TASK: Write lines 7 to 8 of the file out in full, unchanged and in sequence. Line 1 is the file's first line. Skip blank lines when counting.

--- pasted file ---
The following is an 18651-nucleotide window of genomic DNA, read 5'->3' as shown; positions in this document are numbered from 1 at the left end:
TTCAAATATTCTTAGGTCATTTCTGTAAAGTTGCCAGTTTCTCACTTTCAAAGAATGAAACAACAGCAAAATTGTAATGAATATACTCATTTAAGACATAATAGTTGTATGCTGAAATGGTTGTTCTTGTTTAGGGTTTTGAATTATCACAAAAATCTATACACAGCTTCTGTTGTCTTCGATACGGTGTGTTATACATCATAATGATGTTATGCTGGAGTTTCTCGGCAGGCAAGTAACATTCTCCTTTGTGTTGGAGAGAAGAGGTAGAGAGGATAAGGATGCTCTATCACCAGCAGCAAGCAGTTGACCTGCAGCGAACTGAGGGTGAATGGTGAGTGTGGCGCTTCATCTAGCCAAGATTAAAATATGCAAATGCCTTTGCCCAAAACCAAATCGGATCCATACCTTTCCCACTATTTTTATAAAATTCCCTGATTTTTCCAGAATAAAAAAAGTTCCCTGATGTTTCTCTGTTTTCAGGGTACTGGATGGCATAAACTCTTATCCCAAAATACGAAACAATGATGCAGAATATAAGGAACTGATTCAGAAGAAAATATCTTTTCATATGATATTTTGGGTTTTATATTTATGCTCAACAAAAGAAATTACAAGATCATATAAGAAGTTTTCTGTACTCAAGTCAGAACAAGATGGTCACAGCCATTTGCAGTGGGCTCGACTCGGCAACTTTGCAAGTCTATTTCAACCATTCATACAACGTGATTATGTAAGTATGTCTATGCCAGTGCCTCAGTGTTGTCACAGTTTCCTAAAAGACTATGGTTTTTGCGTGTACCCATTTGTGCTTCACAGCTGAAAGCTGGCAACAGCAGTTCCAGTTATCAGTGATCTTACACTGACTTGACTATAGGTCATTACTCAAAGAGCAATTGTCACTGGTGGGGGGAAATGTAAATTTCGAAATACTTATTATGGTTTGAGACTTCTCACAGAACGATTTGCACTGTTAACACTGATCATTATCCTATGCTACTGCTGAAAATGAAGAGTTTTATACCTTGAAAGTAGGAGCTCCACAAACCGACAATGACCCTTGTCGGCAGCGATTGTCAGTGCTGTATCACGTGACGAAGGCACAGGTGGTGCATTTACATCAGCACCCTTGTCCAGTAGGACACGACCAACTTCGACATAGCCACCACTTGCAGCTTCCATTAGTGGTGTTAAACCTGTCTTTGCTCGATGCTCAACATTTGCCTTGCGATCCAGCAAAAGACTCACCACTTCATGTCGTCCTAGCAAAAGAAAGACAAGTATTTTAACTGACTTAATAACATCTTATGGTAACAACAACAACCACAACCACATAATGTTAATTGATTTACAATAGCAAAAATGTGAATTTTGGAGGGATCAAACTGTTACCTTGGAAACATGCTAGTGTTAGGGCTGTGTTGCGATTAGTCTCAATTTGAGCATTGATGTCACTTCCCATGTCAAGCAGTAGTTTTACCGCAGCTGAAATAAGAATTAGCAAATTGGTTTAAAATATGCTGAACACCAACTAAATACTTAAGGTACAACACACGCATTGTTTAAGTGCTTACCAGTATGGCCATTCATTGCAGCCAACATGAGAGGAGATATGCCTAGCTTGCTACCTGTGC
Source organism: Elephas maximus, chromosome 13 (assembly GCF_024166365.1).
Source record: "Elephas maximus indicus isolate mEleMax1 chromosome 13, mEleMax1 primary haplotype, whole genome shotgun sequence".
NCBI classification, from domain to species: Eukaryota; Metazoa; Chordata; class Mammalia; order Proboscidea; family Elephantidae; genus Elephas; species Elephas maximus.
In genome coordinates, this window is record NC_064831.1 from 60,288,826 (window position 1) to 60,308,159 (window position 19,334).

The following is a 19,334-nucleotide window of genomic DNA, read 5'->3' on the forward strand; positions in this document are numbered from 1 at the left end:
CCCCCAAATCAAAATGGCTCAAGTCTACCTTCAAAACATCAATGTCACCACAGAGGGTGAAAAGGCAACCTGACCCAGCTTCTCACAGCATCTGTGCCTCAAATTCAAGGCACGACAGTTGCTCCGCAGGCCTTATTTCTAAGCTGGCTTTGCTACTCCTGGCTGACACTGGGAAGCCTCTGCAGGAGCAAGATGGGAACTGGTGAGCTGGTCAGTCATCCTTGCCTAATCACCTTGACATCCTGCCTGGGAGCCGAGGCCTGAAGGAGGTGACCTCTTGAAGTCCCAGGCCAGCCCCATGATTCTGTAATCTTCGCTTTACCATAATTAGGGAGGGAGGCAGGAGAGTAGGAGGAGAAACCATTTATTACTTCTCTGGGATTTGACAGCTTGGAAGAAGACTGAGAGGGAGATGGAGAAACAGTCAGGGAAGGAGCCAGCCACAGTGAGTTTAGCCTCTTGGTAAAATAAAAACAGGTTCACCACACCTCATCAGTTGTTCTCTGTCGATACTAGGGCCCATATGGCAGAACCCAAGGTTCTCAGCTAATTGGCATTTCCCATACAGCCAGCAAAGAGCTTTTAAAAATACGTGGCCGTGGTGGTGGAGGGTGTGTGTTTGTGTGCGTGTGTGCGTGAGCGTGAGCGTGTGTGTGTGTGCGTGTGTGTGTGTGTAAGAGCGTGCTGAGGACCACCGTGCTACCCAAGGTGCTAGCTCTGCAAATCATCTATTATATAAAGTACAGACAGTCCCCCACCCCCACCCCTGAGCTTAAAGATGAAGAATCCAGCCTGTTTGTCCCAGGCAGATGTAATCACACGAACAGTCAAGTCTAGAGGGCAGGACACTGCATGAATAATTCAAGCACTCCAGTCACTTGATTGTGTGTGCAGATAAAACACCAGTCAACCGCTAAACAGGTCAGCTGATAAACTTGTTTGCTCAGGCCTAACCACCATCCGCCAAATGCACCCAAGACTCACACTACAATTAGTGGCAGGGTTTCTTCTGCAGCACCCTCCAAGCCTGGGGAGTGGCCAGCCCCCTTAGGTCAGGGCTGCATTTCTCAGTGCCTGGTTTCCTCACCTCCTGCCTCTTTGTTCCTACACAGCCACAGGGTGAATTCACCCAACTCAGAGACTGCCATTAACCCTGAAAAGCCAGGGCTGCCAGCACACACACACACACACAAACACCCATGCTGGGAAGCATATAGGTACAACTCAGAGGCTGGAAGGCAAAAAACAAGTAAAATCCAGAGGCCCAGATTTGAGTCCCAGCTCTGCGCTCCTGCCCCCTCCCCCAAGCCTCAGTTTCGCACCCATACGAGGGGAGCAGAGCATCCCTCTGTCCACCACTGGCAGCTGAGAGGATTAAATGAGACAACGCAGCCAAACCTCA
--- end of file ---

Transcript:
The following is a 19,334-nucleotide window of genomic DNA, read 5'->3' on the forward strand; positions in this document are numbered from 1 at the left end:
CCCCCAAATCAAAATGGCTCAAGTCTACCTTCAAAACATCAATGTCACCACAGAGGGTGAAAAGGCAACCTGACCCAGCTTCTCACAGCATCTGTGCCTCAAATTCAAGGCACGACAGTTGCTCCGCAGGCCTTATTTCTAAGCTGGCTTTGCTACTCCTGGCTGACACTGGGAAGCCTCTGCAGGAGCAAGATGGGAACTGGTGAGCTGGTCAGTCATCCTTGCCTAATCACCTTGACATCCTGCCTGGGAGCCGAGGCCTGAAGGAGGTGACCTCTTGAAGTCCCAGGCCAGCCCCATGATTCTGTAATCTTCGCTTTACCATAATTAGGGAGGGAGGCAGGAGAGTAGGAGGAGAAACCATTTATTACTTCTCTGGGATTTGACAGCTTGGAAGAAGACTGAGAGGGAGATGGAGAAACAGTCAGGGAAGGAGCCAGCCACAGTGAGTTTAGCCTCTTGGTAAAATAAAAACAGGTTCACCACACCTCATCAGTTGTTCTCTGTCGATACTAGGGCCCATATGGCAGAACCCAAGGTTCTCAGCTAATTGGCATTTCCCATACAGCCAGCAAAGAGCTTTTAAAAATACGTGGCCGTGGTGGTGGAGGGTGTGTGTTTGTGTGCGTGTGTGCGTGAGCGTGAGCGTGTGTGTGTGTGCGTGTGTGTGTGTGTAAGAGCGTGCTGAGGACCACCGTGCTACCCAAGGTGCTAGCTCTGCAAATCATCTATTATATAAAGTACAGACAGTCCCCCACCCCCACCCCTGAGCTTAAAGATGAAGAATCCAGCCTGTTTGTCCCAGGCAGATGTAATCACACGAACAGTCAAGTCTAGAGGGCAGGACACTGCATGAATAATTCAAGCACTCCAGTCACTTGATTGTGTGTGCAGATAAAACACCAGTCAACCGCTAAACAGGTCAGCTGATAAACTTGTTTGCTCAGGCCTAACCACCATCCGCCAAATGCACCCAAGACTCACACTACAATTAGTGGCAGGGTTTCTTCTGCAGCACCCTCCAAGCCTGGGGAGTGGCCAGCCCCCTTAGGTCAGGGCTGCATTTCTCAGTGCCTGGTTTCCTCACCTCCTGCCTCTTTGTTCCTACACAGCCACAGGGTGAATTCACCCAACTCAGAGACTGCCATTAACCCTGAAAAGCCAGGGCTGCCAGCACACACACACACACACAAACACCCATGCTGGGAAGCATATAGGTACAACTCAGAGGCTGGAAGGCAAAAAACAAGTAAAATCCAGAGGCCCAGATTTGAGTCCCAGCTCTGCGCTCCTGCCCCCTCCCCCAAGCCTCAGTTTCGCACCCATACGAGGGGAGCAGAGCATCCCTCTGTCCACCACTGGCAGCTGAGAGGATTAAATGAGACAACGCAGCCAAACCTCA